#3)  I would offer that it is important to ensure that the child received an accurate diagnosis. CAS is sadly frequently mis-diagnosed. Too many children are under (or over) diagnosed, leading to all sorts of issues.  Sometimes a second opinion is an excellent option.

L4K: With your article, “The 7 Most Common Myths of CAS,” which myth would you say is the most common? 

Melanie, CCC-SLP: I would say the most common [myth] is the first [one listed], that an expressive language delay must mean the child has CAS.    As I previously said, CAS is frequently under or over diagnosed, and as a result children with a simple expressive delay are being told they have a rather involved disorder, while those who have that rather involved disorder are told they’re just late talkers, and need to have just a little speech therapy (or maybe none at all) to be “ok.”

L4K: Your company, Alphabet Soup Speech (cute name, by-the-way), focuses on treating children (up to age 21) for speech/language disorders in a traditional in-person approach, but a large part of your practice is done remotely, a growing trend known as telepractice.  Can you tell us a little about how that evolved?  

Melanie, CCC-SLP: Thank you!  It first started when I discovered that many families were unable to obtain speech services due to time or distance constraints.  I had seen an article about telepractice, and realized that it would be great to be able to offer therapy remotely.  It’s also a wonderful option for me, as it allows me to see clients I might not normally have the time to see, or who might be too far away.

L4K: If someone was interested in telepractice (sometimes referred to as telehealth practice), how would they go about requesting those services?  Is it effective for everybody? 

Students work with Leah who is providing Speech services live from BGSU
 

Students work with Leah who is providing Speech services live from BGSU

(image source: http://wiki.hicksvilleschools.org/users/millerk/weblog/07401/Hicksvilles_Partnership_with_BGSUs_Speech_Telepractice_Program.html.  The author(s) have no known affiliation with Hicksville Schools or Bowling Green University.  For your informationation purposes only). 

Melanie, CCC-SLP: It can be a bit difficult to find. The best way may be to contact a particular therapist, and see if they offer that service. Many therapists that offer telpractice now list it on their websites as well When someone visits my website, they’ll see telepractice written, with a brief explanation. They can call via phone or email me to discuss their concerns for their child and I’ll make a determination as to whether or not teletherapy might be appropriate.  It works very well with children 6+. For younger children, I can provide parents with consultation services. If we agree that it’s a good fit, we can “meet” online and discuss their child’s particular needs.  The meeting also gives me an opportunity to watch the child communicate, and observe how the parent and child interact.   From that I can provide tips and ideas on how the family can work directly with the child.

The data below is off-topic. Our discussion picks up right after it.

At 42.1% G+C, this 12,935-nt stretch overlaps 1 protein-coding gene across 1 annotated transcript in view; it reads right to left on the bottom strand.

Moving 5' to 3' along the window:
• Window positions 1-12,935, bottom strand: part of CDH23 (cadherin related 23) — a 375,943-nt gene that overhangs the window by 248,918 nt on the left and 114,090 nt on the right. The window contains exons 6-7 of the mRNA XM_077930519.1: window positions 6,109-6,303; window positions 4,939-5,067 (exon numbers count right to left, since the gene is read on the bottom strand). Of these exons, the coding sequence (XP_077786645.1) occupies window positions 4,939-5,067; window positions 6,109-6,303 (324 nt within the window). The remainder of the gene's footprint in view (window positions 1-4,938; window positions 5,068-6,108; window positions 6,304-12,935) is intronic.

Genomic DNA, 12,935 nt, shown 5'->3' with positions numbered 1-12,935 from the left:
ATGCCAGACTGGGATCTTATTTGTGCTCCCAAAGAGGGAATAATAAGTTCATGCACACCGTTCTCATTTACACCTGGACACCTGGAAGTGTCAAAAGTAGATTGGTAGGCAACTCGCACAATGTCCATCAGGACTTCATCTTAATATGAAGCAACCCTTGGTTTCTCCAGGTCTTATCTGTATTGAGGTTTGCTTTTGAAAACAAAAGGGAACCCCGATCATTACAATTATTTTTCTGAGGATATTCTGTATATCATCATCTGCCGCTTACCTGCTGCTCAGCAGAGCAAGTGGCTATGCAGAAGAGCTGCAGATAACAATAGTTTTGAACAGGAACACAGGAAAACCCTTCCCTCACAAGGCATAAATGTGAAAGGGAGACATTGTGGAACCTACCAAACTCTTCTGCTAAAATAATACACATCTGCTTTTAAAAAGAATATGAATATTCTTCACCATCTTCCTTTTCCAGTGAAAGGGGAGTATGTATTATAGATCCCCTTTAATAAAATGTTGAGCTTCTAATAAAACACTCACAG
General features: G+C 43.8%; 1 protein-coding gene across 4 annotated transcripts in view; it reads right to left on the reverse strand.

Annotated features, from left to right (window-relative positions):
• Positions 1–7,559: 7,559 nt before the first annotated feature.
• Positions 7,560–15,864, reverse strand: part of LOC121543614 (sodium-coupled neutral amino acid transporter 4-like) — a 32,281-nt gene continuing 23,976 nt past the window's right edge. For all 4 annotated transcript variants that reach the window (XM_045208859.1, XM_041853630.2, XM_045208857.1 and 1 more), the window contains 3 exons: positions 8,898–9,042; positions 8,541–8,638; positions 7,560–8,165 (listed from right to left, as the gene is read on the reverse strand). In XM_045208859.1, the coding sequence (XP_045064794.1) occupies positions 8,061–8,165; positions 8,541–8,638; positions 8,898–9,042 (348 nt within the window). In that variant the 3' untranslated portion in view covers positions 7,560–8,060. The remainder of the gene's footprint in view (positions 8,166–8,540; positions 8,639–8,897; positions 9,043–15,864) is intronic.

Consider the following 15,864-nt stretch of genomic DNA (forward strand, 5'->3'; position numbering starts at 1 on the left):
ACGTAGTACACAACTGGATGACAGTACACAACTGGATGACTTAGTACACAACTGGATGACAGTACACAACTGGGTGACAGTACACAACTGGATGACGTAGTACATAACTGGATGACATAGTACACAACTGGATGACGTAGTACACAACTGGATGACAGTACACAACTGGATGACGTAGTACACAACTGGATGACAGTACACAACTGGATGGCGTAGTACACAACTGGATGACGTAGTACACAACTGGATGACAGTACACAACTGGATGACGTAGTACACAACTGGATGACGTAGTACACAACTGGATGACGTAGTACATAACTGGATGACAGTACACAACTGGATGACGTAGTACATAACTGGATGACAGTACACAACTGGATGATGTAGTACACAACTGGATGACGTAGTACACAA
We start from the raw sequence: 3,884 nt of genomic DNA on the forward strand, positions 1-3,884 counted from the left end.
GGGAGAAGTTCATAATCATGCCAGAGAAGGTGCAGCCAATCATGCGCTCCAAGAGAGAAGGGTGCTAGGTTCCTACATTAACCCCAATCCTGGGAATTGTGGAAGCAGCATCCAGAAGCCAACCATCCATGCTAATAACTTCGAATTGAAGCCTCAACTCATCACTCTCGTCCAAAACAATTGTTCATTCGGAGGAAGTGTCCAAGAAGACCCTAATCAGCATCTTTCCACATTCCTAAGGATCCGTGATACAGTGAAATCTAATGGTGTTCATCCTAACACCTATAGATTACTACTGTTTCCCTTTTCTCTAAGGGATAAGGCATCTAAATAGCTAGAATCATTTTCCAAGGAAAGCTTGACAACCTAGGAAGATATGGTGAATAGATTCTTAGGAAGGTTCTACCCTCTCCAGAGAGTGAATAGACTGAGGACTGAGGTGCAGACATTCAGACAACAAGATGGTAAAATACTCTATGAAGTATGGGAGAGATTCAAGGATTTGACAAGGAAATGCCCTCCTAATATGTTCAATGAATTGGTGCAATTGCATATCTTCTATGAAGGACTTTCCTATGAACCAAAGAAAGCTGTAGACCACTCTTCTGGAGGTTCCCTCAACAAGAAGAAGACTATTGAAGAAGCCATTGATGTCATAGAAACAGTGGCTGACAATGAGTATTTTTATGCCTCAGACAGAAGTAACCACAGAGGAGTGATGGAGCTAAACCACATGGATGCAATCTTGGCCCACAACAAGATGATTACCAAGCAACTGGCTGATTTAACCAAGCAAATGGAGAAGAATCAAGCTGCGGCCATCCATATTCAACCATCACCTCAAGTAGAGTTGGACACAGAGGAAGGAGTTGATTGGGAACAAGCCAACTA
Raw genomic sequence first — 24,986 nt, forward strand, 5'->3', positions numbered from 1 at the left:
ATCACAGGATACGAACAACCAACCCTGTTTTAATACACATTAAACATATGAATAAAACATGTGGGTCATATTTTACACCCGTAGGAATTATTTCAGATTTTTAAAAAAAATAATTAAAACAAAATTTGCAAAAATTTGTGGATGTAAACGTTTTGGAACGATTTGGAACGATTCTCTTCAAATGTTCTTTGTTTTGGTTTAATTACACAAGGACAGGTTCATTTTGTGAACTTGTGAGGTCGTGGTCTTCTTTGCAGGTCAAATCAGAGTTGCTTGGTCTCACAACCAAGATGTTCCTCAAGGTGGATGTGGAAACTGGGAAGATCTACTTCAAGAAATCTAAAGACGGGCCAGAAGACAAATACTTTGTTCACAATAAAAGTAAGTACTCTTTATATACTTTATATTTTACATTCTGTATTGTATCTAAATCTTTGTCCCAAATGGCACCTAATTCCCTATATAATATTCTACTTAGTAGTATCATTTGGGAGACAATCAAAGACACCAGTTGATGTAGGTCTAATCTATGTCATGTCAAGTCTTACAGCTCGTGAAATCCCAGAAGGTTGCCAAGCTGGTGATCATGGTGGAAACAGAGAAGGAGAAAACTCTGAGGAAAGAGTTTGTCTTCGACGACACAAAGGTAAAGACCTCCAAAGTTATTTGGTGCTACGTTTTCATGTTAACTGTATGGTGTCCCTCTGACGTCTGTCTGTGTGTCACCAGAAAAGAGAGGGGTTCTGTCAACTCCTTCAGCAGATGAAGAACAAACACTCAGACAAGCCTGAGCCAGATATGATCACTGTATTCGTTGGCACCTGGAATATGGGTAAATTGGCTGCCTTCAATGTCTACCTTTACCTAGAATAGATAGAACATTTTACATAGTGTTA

Online parent education classes are also in the works! I anticipate that these will be very useful to individuals and small groups who want to learn more about milestones, ways to encourage language building, and red flags to watch out for; all while remaining in the comfort of their particular location.

L4K: What are some of your favorite parent-friendly resources for families walking the apraxia path? 

First off, be careful of just entering “apraxia” on a search engine! There’s lots of mis-information out there, and lots of information that seems to only serve to scare parents, and make them think they have a hopeless, never-ending situation on their hands! 

Some parent friendly resources:   

  • The ASHA (American Speech Language and Hearing Association) page on verbal apraxia offers honest, straightforward, and easy to understand information http://www.asha.org/public/speech/disorders/childhoodapraxia.htm They also provide a practitioner search engine for the public. Enter your zip code and they’ll give you a list of ASHA certified speech pathologists in your area.
  • The Apraxia-Kids website offers lots and lots of information – it can be overwhelming at times but overall it’s a great resource.http://www.apraxia-kids.org/